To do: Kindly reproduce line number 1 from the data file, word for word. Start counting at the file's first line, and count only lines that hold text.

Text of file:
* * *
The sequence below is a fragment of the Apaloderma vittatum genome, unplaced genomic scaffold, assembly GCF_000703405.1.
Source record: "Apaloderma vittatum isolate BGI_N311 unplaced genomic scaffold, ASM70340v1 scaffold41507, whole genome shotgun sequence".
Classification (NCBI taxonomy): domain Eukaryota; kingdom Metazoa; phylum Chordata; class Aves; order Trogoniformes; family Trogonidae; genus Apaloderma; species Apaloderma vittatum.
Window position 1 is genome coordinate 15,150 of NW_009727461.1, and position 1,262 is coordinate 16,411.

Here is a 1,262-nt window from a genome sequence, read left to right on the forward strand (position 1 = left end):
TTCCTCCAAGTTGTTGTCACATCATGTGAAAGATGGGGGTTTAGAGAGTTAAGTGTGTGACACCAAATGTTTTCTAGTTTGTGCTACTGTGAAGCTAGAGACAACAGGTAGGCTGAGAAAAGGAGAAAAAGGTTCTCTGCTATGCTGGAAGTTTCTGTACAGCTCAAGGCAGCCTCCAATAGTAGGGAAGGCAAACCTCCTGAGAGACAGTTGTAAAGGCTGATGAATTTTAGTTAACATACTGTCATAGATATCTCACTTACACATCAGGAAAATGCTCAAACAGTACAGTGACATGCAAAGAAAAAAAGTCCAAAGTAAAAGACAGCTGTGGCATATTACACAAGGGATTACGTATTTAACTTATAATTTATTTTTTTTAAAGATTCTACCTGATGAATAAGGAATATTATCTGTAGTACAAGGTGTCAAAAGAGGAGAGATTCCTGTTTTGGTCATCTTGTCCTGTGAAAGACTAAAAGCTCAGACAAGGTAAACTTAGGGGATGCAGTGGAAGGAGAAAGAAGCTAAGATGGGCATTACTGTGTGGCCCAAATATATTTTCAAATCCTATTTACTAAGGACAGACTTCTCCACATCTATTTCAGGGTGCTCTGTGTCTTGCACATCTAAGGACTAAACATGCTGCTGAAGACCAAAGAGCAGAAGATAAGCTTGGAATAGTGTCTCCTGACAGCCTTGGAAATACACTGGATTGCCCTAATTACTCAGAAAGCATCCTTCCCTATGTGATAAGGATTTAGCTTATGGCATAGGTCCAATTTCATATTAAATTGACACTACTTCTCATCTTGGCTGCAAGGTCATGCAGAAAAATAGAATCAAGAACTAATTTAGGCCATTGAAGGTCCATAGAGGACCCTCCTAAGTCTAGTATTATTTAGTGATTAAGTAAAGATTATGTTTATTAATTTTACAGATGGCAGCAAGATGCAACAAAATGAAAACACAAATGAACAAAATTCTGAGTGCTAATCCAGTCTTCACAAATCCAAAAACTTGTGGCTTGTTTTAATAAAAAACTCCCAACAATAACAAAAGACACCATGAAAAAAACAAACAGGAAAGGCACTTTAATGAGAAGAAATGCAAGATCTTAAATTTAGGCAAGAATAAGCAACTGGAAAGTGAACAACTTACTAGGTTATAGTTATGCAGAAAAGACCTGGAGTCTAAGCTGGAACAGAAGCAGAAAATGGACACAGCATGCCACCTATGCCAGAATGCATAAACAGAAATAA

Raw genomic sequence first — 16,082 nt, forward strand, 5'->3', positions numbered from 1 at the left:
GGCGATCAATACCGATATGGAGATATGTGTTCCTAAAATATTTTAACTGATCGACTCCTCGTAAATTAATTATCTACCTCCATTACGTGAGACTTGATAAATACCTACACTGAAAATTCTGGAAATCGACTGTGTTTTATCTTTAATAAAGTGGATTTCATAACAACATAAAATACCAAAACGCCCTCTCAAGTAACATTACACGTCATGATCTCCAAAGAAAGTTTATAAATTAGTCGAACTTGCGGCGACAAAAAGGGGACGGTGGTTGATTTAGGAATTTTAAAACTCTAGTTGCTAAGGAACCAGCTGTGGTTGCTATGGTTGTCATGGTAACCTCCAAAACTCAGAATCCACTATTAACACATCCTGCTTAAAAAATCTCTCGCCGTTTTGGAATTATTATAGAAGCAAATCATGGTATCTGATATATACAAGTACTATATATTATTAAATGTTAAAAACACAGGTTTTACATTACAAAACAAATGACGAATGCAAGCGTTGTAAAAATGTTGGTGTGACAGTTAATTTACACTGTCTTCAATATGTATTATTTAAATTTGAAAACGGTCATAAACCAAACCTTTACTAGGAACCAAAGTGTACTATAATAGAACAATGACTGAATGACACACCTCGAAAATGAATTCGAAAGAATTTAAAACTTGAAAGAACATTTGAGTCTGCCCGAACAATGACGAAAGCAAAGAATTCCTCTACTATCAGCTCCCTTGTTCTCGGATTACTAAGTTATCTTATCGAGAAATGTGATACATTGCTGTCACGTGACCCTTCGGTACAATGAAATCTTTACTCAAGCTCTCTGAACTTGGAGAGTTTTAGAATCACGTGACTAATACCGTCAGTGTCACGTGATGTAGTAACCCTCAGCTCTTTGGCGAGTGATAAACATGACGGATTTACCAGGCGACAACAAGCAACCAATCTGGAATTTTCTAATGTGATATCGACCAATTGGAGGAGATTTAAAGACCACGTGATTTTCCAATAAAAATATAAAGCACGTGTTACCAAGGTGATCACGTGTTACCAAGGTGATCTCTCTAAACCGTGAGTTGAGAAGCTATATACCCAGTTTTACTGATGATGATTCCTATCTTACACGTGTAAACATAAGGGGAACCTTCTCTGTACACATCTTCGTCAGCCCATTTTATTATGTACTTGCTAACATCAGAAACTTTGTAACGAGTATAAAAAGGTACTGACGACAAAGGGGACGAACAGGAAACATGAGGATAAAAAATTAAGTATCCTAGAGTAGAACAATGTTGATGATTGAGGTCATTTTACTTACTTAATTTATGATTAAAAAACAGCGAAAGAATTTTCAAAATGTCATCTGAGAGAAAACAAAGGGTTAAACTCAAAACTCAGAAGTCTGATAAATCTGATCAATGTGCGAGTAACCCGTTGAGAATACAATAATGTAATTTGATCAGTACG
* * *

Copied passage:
The sequence below is a fragment of the Apaloderma vittatum genome, unplaced genomic scaffold, assembly GCF_000703405.1.